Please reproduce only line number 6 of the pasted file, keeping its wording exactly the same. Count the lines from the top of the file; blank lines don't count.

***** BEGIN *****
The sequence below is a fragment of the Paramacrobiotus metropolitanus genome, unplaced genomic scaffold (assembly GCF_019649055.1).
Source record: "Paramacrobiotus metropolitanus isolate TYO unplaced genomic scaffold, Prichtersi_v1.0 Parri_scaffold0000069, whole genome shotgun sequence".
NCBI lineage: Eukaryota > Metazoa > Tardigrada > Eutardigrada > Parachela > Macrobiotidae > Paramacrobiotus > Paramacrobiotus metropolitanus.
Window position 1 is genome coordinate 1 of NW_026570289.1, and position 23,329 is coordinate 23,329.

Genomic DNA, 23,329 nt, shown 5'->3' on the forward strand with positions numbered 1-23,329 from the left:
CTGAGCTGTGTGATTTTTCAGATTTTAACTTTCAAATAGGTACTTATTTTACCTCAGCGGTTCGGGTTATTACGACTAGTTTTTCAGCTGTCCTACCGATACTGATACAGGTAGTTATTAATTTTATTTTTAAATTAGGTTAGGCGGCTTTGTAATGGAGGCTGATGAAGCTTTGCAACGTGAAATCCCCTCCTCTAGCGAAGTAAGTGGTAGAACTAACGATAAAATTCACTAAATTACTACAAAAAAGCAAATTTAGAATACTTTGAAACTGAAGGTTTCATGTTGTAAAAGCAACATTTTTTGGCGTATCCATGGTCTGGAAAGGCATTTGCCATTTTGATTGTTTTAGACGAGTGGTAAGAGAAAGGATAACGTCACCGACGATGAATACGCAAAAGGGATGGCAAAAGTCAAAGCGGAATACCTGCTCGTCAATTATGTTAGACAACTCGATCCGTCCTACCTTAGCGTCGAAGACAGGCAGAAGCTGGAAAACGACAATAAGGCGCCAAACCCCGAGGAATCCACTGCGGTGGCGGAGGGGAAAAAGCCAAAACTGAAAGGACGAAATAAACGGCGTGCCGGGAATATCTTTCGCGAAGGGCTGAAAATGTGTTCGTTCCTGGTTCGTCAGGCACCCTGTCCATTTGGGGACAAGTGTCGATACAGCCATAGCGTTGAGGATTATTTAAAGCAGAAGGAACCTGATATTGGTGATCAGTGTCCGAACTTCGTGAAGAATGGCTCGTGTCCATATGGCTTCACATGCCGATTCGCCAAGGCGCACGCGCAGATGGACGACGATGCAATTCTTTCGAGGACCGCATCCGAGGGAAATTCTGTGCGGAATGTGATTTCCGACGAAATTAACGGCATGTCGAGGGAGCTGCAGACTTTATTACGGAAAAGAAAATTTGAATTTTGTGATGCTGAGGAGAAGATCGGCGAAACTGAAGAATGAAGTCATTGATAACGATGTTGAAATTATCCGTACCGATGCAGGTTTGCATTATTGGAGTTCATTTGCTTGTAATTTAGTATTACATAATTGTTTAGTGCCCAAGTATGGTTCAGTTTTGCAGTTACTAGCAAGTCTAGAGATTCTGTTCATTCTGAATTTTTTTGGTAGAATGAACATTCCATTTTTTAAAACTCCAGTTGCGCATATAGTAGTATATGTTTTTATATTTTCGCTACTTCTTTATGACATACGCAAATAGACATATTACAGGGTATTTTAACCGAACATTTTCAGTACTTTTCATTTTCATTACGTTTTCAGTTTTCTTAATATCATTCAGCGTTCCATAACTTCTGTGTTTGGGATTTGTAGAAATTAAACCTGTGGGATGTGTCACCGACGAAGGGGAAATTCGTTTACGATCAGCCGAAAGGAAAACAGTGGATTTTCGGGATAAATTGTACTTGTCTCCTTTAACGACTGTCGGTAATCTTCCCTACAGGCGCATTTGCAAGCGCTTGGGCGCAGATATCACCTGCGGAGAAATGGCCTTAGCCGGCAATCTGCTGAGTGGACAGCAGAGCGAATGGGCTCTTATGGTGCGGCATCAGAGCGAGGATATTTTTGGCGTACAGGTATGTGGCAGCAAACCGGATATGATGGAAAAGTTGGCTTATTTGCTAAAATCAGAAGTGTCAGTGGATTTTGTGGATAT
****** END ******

CTGAGCTGTGTGATTTTTCAGATTTTAACTTTCAAATAGGTACTTATTTTACCTCAGCGGTTCGGGTTATTACGACTAGTTTTTCAGCTGTCCTACCGATACTGATACAGGTAGTTATTAATTTTATTTTTAAATTAGGTTAGGCGGCTTTGTAATGGAGGCTGATGAAGCTTTGCAACGTGAAATCCCCTCCTCTAGCGAAGTAAGTGGTAGAACTAACGATAAAATTCACTAAATTACTACAAAAAAGCAAATTTAGAATACTTTGAAACTGAAGGTTTCATGTTGTAAAAGCAACATTTTTTGGCGTATCCATGGTCTGGAAAGGCATTTGCCATTTTGATTGTTTTAGACGAGTGGTAAGAGAAAGGATAACGTCACCGACGATGAATACGCAAAAGGGATGGCAAAAGTCAAAGCGGAATACCTGCTCGTCAATTATGTTAGACAACTCGATCCGTCCTACCTTAGCGTCGAAGACAGGCAGAAGCTGGAAAACGACAATAAGGCGCCAAACCCCGAGGAATCCACTGCGGTGGCGGAGGGGAAAAAGCCAAAACTGAAAGGACGAAATAAACGGCGTGCCGGGAATATCTTTCGCGAAGGGCTGAAAATGTGTTCGTTCCTGGTTCGTCAGGCACCCTGTCCATTTGGGGACAAGTGTCGATACAGCCATAGCGTTGAGGATTATTTAAAGCAGAAGGAACCTGATATTGGTGATCAGTGTCCGAACTTCGTGAAGAATGGCTCGTGTCCATATGGCTTCACATGCCGATTCGCCAAGGCGCACGCGCAGATGGACGACGATGCAATTCTTTCGAGGACCGCATCCGAGGGAAATTCTGTGCGGAATGTGATTTCCGACGAAATTAACGGCATGTCGAGGGAGCTGCAGACTTTATTACGGAAAAGAAAATTTGAATTTTGTGATGCTGAGGAGAAGATCGGCGAAACTGAAGAATGAAGTCATTGATAACGATGTTGAAATTATCCGTACCGATGCAGGTTTGCATTATTGGAGTTCATTTGCTTGTAATTTAGTATTACATAATTGTTTAGTGCCCAAGTATGGTTCAGTTTTGCAGTTACTAGCAAGTCTAGAGATTCTGTTCATTCTGAATTTTTTTGGTAGAATGAACATTCCATTTTTTAAAACTCCAGTTGCGCATATAGTAGTATATGTTTTTATATTTTCGCTACTTCTTTATGACATACGCAAATAGACATATTACAGGGTATTTTAACCGAACATTTTCAGTACTTTTCATTTTCATTACGTTTTCAGTTTTCTTAATATCATTCAGCGTTCCATAACTTCTGTGTTTGGGATTTGTAGAAATTAAACCTGTGGGATGTGTCACCGACGAAGGGGAAATTCGTTTACGATCAGCCGAAAGGAAAACAGTGGATTTTCGGGATAAATTGTACTTGTCTCCTTTAACGACTGTCGGTAATCTTCCCTACAGGCGCATTTGCAAGCGCTTGGGCGCAGATATCACCTGCGGAGAAATGGCCTTAGCCGGCAATCTGCTGAGTGGACAGCAGAGCGAATGGGCTCTTATGGTGCGGCATCAGAGCGAGGATATTTTTGGCGTACAGGTATGTGGCAGCAAACCGGATATGATGGAAAAGTTGGCTTATTTGCTAAAATCAGAAGTGTCAGTGGATTTTGTGGATAT